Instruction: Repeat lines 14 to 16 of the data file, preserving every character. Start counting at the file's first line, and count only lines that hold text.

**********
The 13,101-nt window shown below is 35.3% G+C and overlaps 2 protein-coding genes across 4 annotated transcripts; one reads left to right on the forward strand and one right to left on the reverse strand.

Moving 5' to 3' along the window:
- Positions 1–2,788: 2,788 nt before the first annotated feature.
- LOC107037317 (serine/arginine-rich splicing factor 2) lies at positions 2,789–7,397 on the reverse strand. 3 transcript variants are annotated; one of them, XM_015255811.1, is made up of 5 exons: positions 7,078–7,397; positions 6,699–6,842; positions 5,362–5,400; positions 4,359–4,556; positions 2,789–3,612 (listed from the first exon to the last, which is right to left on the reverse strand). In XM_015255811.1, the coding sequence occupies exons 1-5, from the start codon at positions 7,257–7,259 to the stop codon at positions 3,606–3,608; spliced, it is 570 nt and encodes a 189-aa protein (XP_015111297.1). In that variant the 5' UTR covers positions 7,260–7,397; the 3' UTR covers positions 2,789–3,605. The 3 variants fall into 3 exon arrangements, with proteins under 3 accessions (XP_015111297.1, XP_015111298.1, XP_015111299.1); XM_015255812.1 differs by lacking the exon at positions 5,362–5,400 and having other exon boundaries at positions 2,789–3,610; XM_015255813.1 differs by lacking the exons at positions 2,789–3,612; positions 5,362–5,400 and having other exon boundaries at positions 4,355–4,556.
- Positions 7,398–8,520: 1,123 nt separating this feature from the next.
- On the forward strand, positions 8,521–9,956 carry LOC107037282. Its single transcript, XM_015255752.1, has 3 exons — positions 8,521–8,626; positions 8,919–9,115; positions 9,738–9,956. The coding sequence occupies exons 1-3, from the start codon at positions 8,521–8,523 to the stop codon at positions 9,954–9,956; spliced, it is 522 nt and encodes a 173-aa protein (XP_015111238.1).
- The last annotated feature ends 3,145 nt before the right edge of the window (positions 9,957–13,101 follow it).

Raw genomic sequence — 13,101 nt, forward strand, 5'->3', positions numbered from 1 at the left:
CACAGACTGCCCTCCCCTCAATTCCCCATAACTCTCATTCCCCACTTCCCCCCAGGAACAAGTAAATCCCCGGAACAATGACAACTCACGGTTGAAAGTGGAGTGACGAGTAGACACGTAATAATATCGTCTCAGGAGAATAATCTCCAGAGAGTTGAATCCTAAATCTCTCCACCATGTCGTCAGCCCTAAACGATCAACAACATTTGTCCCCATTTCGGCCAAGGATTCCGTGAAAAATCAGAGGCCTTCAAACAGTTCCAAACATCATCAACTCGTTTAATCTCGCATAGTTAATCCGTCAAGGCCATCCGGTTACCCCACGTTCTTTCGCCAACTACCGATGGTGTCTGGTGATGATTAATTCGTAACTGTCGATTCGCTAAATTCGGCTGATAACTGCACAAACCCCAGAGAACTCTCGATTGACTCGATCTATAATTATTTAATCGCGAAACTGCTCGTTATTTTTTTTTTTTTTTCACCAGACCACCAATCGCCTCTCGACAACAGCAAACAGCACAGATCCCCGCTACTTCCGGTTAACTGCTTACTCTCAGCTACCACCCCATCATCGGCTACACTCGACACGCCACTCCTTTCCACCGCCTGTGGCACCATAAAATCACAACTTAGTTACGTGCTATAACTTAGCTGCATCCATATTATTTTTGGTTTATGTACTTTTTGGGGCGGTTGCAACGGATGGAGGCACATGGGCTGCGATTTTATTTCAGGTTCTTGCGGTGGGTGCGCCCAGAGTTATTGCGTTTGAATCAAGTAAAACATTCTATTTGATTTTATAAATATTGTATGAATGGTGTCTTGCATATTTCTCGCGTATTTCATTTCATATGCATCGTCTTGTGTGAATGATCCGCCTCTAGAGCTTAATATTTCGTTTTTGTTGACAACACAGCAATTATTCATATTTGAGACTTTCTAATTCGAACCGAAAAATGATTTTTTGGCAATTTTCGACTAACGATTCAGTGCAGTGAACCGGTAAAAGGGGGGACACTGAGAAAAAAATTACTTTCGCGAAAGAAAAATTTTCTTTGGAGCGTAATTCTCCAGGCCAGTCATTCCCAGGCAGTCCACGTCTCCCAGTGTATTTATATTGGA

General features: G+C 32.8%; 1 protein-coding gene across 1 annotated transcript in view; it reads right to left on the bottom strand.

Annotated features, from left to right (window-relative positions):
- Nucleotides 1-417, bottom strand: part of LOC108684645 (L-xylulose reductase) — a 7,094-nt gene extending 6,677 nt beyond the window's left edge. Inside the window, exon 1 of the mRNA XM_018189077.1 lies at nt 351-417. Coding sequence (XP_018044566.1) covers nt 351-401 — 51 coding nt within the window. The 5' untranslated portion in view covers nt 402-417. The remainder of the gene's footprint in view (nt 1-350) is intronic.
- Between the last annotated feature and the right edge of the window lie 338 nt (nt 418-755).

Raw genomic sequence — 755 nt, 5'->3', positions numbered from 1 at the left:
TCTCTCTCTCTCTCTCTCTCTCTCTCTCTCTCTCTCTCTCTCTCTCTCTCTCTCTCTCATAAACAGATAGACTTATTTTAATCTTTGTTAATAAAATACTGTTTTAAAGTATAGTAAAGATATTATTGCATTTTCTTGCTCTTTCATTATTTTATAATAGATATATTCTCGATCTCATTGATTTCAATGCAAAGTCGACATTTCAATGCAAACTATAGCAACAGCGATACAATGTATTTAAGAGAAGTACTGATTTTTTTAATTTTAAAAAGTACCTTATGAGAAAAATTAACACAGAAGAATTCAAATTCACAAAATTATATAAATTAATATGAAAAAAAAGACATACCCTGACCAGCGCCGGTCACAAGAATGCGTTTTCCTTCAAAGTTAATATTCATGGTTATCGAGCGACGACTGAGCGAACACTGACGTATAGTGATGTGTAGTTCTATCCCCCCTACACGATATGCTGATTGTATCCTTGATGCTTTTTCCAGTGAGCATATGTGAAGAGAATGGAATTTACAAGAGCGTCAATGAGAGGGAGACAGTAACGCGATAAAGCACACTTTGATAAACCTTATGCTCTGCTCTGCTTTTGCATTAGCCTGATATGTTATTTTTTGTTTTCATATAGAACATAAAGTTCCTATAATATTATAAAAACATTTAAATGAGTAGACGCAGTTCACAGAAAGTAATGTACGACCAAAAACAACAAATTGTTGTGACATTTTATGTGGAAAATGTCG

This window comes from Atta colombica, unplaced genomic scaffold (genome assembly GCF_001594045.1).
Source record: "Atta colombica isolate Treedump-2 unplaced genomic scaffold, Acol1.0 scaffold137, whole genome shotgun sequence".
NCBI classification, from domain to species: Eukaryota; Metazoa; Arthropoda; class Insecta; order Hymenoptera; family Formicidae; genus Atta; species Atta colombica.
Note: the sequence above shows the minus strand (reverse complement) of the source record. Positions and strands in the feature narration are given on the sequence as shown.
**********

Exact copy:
Raw genomic sequence — 755 nt, 5'->3', positions numbered from 1 at the left:
TCTCTCTCTCTCTCTCTCTCTCTCTCTCTCTCTCTCTCTCTCTCTCTCTCTCTCTCTCATAAACAGATAGACTTATTTTAATCTTTGTTAATAAAATACTGTTTTAAAGTATAGTAAAGATATTATTGCATTTTCTTGCTCTTTCATTATTTTATAATAGATATATTCTCGATCTCATTGATTTCAATGCAAAGTCGACATTTCAATGCAAACTATAGCAACAGCGATACAATGTATTTAAGAGAAGTACTGATTTTTTTAATTTTAAAAAGTACCTTATGAGAAAAATTAACACAGAAGAATTCAAATTCACAAAATTATATAAATTAATATGAAAAAAAAGACATACCCTGACCAGCGCCGGTCACAAGAATGCGTTTTCCTTCAAAGTTAATATTCATGGTTATCGAGCGACGACTGAGCGAACACTGACGTATAGTGATGTGTAGTTCTATCCCCCCTACACGATATGCTGATTGTATCCTTGATGCTTTTTCCAGTGAGCATATGTGAAGAGAATGGAATTTACAAGAGCGTCAATGAGAGGGAGACAGTAACGCGATAAAGCACACTTTGATAAACCTTATGCTCTGCTCTGCTTTTGCATTAGCCTGATATGTTATTTTTTGTTTTCATATAGAACATAAAGTTCCTATAATATTATAAAAACATTTAAATGAGTAGACGCAGTTCACAGAAAGTAATGTACGACCAAAAACAACAAATTGTTGTGACATTTTATGTGGAAAATGTCG

This window comes from Atta colombica, unplaced genomic scaffold (genome assembly GCF_001594045.1).